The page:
Kanokwan and Pimpreeya, both industry veterans now, agreed that while the plus-size fashion business is becoming more popular in Thailand, their work is still limited to catalog shoots and reviewing clothes on Instagram. To this point, local fashion magazine covers and top-end runway work have remained out of reach.
But while the sheer newness of the plus-size industry is arguably a factor in how Thais react to images of larger models, one meme that went viral this past summer illustrates just how far away acceptance can feel.
“Meet another Wild Boar team,” a meme featuring a photo of plus-size models from Fashion Killer was captioned on the Facebook page “Formular.”
The post was published on July 3, a day after the 13 footballers from the Wild Boars team were found alive after being trapped in a water-filled cave for 10 days.
For Roth and Benyapat, it only served as an impetus for them to pursue their TV dream that much harder.
“That’s one of the viral things that truly shocked me. There were such mean comments that asked people if they were stuck with the models, would they rather die?” Roth said.
“It’s not just joking. It’s body shaming, bullying and degrading. You say, if you [were] stuck with them, you’d rather die. It means you don’t even acknowledge them as human. It’s very mean, but it happened here in this society,” she said.
Malinee, one of the models in the swimsuit picture, said all she could do at the time was focus on remaining positive.
“I actually didn’t care at first, but then it went viral and people showed me the comments. It was … a lot,” she said. “I was disheartened by it, but I decided to choose what to listen to.”
The urgency of Curve Battle Thailand’s inclusive message was stressed when, just a month later, a high school boy in northeastern Si Saket province jumped off his school building, allegedly, because he was mocked for being overweight.
Benyapat saw it coming.
“I was only just talking about this to a friend, before the news broke. We said something would change … when someone dies because they are bullied for being big. Then a few days later, we heard about the story on the news. So it is time.”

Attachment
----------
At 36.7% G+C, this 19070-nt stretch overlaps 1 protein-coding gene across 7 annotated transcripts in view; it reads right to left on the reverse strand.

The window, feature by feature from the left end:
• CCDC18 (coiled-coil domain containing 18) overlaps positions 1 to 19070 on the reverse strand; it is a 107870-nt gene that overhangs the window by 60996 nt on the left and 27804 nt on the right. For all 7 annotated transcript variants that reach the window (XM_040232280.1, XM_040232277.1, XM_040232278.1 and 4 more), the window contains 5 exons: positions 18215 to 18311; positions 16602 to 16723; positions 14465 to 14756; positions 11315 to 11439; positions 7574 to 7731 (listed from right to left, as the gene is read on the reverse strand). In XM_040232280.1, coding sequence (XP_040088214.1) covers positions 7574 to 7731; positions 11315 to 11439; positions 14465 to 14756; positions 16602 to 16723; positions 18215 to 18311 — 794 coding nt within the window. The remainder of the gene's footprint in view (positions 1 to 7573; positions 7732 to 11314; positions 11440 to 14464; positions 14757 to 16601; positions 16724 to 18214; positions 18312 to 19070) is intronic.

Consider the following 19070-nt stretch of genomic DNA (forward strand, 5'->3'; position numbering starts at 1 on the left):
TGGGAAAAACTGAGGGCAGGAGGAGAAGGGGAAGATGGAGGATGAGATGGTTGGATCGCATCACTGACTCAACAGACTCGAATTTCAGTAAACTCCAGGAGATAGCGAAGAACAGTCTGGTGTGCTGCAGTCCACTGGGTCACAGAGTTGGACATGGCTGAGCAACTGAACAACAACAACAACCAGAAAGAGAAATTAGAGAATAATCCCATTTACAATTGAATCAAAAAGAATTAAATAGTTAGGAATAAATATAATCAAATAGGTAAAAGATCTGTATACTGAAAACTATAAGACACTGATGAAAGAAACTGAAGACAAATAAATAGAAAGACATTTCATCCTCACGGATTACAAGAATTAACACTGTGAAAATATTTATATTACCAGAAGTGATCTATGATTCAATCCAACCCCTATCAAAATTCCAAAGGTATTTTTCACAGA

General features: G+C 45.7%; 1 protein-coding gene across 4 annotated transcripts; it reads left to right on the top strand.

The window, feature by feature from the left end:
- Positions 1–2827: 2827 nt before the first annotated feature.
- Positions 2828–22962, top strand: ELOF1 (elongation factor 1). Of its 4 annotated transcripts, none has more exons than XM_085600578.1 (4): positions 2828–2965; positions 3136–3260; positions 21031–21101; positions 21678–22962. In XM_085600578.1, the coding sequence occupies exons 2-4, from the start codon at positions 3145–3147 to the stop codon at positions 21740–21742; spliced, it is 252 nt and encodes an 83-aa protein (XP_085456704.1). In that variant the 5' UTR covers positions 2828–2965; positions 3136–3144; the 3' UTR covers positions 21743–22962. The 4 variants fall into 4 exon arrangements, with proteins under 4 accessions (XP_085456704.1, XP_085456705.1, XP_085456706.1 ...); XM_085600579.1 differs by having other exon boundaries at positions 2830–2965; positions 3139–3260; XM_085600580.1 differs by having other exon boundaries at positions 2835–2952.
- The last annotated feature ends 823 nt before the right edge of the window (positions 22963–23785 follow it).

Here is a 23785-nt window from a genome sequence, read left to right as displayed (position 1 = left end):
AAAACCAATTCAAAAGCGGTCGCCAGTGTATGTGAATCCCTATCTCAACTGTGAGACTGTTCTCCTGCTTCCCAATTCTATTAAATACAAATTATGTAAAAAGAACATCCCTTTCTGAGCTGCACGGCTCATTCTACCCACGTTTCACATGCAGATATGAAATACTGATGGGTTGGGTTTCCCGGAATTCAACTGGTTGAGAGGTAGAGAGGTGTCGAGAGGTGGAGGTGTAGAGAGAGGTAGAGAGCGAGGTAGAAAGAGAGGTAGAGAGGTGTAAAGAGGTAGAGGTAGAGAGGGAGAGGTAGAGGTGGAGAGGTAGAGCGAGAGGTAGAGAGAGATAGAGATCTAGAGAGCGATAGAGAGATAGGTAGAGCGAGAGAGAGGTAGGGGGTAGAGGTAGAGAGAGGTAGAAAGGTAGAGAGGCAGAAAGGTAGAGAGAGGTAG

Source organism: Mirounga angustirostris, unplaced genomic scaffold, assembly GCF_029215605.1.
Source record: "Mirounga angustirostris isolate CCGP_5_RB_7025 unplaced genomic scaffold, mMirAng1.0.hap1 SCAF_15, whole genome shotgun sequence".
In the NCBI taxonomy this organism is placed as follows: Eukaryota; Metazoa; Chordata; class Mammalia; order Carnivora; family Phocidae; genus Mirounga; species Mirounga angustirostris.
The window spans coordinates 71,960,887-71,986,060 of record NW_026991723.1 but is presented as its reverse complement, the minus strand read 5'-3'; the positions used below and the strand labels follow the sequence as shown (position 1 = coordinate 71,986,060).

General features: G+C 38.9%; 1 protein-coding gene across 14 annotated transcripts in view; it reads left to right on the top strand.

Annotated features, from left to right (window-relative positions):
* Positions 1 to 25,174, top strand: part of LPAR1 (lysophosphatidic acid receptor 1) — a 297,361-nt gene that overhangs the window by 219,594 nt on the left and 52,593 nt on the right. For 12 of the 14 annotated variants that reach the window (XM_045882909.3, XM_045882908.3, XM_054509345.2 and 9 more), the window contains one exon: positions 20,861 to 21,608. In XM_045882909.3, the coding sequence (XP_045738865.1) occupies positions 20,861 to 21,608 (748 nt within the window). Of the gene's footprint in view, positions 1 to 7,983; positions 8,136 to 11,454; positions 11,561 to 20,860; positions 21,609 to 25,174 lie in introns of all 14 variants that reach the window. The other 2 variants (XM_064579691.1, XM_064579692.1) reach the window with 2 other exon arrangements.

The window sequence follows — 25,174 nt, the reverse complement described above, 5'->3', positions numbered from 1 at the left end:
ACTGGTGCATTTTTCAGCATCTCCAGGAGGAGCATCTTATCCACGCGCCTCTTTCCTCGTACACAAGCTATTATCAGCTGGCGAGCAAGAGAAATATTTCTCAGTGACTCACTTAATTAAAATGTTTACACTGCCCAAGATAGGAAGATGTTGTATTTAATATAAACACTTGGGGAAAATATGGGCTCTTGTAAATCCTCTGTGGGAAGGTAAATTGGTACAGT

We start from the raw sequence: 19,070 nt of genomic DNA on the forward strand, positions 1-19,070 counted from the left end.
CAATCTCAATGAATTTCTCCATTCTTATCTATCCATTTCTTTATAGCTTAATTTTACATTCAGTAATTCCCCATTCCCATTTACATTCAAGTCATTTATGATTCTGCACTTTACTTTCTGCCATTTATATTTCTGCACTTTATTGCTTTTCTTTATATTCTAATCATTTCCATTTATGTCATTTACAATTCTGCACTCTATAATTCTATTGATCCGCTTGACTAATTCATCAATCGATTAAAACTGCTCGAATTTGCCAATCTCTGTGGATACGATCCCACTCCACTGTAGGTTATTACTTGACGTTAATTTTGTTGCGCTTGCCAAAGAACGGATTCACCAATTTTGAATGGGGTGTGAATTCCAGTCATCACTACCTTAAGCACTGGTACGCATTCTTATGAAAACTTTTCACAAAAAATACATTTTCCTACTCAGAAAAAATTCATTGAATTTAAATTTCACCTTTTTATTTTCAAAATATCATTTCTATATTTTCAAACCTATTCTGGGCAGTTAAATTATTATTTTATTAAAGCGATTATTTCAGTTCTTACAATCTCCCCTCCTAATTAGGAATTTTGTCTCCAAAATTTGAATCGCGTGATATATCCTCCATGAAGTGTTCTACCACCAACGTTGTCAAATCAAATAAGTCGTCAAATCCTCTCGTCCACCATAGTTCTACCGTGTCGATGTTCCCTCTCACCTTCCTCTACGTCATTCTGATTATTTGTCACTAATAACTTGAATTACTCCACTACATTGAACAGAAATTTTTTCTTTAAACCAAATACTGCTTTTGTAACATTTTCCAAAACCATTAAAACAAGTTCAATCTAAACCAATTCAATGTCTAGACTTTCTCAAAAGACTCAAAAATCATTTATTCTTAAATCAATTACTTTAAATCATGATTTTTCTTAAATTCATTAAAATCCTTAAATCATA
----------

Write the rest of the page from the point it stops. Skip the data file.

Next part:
Added Roth: “That story made us realize we need to do something bigger. We said to ourselves now is the time. We cannot wait any longer.”
Body positivity vs. body fat
On the global stage, plus-size models such as Tess Holliday have prompted debate in the past few years over whether the body positivity movement is actually promoting obesity.
In September, a photo of the US-based model on the cover of Cosmopolitan UK, sparked criticism by those asking if it was healthy to normalize her body type. British television personality Piers Morgan was one of the first to speak out against the magazine cover.
— Piers Morgan (@piersmorgan) September 3, 2018
Although Thailand remains a long way from even reaching that stage of debate, Roth and Benyapat hope their reality series will play a role in broadening the representations of women in media.
“Our end goal is diversity,” Roth said.
“I don’t know how much Tess Holliday weighs, but the size of your body doesn’t equal your health. Let’s make that very clear.
“Aside from diabetes, there’s also depression. Let’s just not forget that, too. Many [big] girls are so depressed with their own body,” she said. “You can be beautiful even if you’re big. We have to separate those two issues. If every plus size model is sick, then let’s talk about that!”
The DJ explained that much like skin colors and different facial structures, the plus-size movement is simply a representation of people we see in everyday lives.
“Thai women are diverse. We have northern, southern, Isaan [northeastern], Thai-Chinese looks. Everything is about the mindset … Let’s embrace each other more and judge each other less,” she said.
Yupapon “Rose” Tubtim, another contestant, isn’t sure if her appearance on the show will make an impact nationwide, but feels compelled to share her belief that beauty standards are artificial to begin with.
“I’m not sure if we’ll be able to change the beauty standards in Thailand, but I don’t think we need to wait. Look at the celebrities. They may only be playing a role, too. They aren’t like that in their real life,” she said. “Be yourself. Don’t follow other people, because what you see is just what someone created.
“You need to deal with the thoughts inside your head first. If you’re not positive, it doesn’t matter what people say.”
Catch the new episode of Curve Battle Thailand every Monday on YouTube Channel Oversized Overzaab (Thai-language only.) Featured in this article, Emma, Rose, and Amm went on to become among the 14 contestants.